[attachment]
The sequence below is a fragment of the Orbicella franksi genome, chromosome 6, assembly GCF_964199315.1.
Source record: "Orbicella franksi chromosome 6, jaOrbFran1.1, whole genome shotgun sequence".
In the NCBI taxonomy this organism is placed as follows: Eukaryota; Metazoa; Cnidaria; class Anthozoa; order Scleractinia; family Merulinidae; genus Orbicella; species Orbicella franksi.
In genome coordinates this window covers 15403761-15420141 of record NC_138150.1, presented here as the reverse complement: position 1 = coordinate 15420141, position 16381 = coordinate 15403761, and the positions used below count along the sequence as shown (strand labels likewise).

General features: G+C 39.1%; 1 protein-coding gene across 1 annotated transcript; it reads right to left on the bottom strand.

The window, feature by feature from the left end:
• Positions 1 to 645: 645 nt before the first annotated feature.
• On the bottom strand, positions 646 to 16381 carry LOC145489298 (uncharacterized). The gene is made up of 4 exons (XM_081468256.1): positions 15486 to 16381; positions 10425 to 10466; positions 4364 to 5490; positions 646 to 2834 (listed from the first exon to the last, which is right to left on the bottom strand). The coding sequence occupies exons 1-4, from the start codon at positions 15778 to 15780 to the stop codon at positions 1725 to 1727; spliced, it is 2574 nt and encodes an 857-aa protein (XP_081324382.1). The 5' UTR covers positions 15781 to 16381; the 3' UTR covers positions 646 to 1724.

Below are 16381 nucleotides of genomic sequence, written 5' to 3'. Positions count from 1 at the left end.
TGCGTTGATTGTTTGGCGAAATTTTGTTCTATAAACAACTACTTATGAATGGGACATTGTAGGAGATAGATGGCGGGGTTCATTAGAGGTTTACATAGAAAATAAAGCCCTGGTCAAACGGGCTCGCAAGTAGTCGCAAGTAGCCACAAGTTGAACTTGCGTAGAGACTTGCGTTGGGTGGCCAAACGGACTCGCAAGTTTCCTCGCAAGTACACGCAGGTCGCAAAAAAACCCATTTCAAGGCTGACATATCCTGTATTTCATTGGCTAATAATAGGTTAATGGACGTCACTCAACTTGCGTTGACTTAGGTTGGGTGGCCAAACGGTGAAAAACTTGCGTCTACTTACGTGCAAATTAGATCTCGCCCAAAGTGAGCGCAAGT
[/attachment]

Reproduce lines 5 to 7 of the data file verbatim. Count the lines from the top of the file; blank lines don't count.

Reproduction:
General features: G+C 39.1%; 1 protein-coding gene across 1 annotated transcript; it reads right to left on the bottom strand.

The window, feature by feature from the left end:
• Positions 1 to 645: 645 nt before the first annotated feature.